Women and Finance: A Financial Checklist ofr Navigating the Early Stages of Divorce

Elizabeth Perry, Portfolio Operations Manager

Today’s topic is a heavy one, but a realistic one for so many people. No one enters a marriage betting on the partnership failing in any way, but one thing we can be certain of is that life doesn’t always go as planned. And we all know from either our own personal experiences or the experiences of those closest to us that divorce can be a devastating thing to go through. At Howe & Rusling, our job, which we take very seriously and have helped so many clients navigate, is to ensure that your divorce does not become a financial downfall.

Unfortunately, women frequently fare worse financially after a divorce for a myriad of reasons. Historically in our society, women have been the primary caregivers for their children, taking time out of their career, if not sacrificing it completely, for these responsibilities. As a result, the opportunity for job advancement is diminished compared to their spouses who never stop working. If divorce means you need to get back into the workforce, you will likely start at a lower salary than your ex because of bias against this caregiving “resume gap” and the fewer years of experience that come along with it. Consequently, not being the breadwinner can occasionally mean women do not have full access or understanding of shared family finances. 

Confronted with the emotional toll, mental stress and significant change that accompany divorce, it can be easy to allow the financial logistics to slip through the cracks. We have your best interest in mind and will not allow your emotions get in the way of making smart decisions. As experts in our field, we will work with you to ensure that all necessary steps are taken to maintain financial security, enabling you to pursue life as a strong, independent woman. Here are some initial first steps for preventing financial harm from your divorce. 

  1. Get a handle on all financial account information. The more you understand the better.
    a) This includes all recent bank statements, brokerage statements, pension and social security statements, deeds for properties, mortgage, auto loan, credit card and any other personal loan or debt statements, employment information, tax returns trailing 5 years, and insurance policies.
    b)Create separate copies of all documents – one set to be shared with your team of trusted advisors and another for you to store somewhere safe where only you have access to them.
  2. Create a new realistic budget for yourself (and children, if applicable) by analyzing historical spending. This can be helpful for your lawyer to negotiate an appropriate amount of money in the divorce settlement.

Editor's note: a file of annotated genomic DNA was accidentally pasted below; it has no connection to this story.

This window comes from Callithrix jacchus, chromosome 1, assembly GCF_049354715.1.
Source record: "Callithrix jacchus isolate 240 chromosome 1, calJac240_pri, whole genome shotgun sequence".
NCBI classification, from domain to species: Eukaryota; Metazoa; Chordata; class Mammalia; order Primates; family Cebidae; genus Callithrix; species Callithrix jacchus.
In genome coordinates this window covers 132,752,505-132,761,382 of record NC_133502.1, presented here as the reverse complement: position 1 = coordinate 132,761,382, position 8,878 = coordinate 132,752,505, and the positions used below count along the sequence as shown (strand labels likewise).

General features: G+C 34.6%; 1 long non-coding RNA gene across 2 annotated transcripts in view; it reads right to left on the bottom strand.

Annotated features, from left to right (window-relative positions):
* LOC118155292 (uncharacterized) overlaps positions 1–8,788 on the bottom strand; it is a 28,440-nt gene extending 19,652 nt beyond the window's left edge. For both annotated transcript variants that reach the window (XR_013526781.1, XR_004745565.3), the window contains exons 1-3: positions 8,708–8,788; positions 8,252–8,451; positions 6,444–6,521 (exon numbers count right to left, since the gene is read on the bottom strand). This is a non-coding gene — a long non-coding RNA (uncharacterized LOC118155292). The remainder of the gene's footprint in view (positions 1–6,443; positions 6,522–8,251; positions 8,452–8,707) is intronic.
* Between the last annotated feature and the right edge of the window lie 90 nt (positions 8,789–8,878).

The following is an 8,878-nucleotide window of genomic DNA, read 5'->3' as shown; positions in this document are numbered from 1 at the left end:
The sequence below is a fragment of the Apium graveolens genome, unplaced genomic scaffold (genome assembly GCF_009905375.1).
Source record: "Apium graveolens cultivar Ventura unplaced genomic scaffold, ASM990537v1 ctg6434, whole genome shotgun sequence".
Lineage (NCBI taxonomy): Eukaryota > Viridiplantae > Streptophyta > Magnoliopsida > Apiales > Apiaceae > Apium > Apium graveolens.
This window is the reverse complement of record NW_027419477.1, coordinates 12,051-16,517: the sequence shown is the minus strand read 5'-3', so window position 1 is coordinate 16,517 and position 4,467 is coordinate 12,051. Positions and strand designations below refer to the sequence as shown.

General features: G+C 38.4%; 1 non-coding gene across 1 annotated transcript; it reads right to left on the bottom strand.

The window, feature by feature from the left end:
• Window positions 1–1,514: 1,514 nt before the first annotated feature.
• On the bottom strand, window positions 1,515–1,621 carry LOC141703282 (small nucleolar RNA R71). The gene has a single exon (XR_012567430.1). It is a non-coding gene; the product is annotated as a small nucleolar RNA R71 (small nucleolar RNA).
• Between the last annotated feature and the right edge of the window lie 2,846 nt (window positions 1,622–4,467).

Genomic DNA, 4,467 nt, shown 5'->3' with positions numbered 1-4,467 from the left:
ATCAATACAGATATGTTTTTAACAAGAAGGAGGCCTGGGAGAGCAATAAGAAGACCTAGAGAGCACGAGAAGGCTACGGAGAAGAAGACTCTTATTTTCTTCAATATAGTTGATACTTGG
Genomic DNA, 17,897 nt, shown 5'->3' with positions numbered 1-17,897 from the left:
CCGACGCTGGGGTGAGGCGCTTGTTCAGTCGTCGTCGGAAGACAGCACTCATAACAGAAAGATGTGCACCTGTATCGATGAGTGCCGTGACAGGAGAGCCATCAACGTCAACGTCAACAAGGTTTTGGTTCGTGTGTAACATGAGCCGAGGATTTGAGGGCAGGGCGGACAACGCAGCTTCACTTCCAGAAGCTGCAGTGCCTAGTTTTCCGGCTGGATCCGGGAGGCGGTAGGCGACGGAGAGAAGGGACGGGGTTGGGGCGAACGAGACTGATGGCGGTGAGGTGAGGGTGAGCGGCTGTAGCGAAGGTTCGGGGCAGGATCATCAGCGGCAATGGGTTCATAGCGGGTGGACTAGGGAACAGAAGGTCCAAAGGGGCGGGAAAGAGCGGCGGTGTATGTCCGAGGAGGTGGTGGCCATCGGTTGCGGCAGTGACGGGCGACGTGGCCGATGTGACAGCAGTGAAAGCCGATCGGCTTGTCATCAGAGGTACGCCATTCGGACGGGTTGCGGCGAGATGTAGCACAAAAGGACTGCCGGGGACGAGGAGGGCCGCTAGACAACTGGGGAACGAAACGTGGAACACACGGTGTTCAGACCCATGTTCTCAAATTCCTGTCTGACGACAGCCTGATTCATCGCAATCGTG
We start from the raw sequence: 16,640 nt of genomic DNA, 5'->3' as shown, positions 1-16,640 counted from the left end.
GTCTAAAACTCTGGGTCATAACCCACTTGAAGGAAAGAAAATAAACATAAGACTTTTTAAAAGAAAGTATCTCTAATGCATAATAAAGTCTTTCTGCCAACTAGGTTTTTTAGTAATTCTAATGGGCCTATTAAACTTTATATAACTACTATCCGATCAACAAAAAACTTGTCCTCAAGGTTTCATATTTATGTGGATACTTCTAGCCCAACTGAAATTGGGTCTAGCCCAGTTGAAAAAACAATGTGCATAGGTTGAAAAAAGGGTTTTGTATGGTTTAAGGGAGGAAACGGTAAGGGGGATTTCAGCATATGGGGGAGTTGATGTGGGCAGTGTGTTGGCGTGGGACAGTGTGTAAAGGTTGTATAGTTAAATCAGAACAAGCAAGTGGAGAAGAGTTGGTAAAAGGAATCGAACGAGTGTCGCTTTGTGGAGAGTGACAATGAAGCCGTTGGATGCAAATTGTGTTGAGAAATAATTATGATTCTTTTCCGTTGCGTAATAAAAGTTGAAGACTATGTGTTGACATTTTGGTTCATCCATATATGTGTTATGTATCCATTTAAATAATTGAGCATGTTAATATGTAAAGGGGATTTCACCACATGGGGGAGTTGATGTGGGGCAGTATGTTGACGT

3. Open new checking, savings, and credit card accounts in your own name at a separate institution from where your joint accounts are custodied. Unless assets have been frozen, any authorized account user has full access.
  4. Keep an eye on your credit. I’d recommend obtaining a copy of your credit report and even monitoring it to know if your spouse is spending down marital assets in any inappropriate ways. And on the topic of credit, be sure to keep up on payments on all accounts regardless of who has historically been responsible for paying the bills because this can damage your individual credit if payments are delinquent.
  5. Consider opening a P.O. Box. This can be used for all mail associated with your new account statements and trusted team in order to keep sensitive information confidential from your ex.

  6. Update your beneficiaries on any investments and insurance policies that you have. Your spouse is likely your current beneficiary, and if you’d like that to change, make this a priority early.
  7. Establish a gameplan for health insurance. Perhaps you are covered under your own plan, but in the event your coverage was through your spouse’s employer, identify options for continuing coverage either through COBRA or obtaining a new plan for yourself.

Remember, you don’t have to tackle this new frontier alone, and we encourage you not to. There is no quick fix for navigating a divorce, but our team at Howe & Rusling wants to help you get every facet of your new financial plan in order so you can confidently move forward spending time doing what you love and let us worry about the rest. Thanks for tuning into Street$marts!



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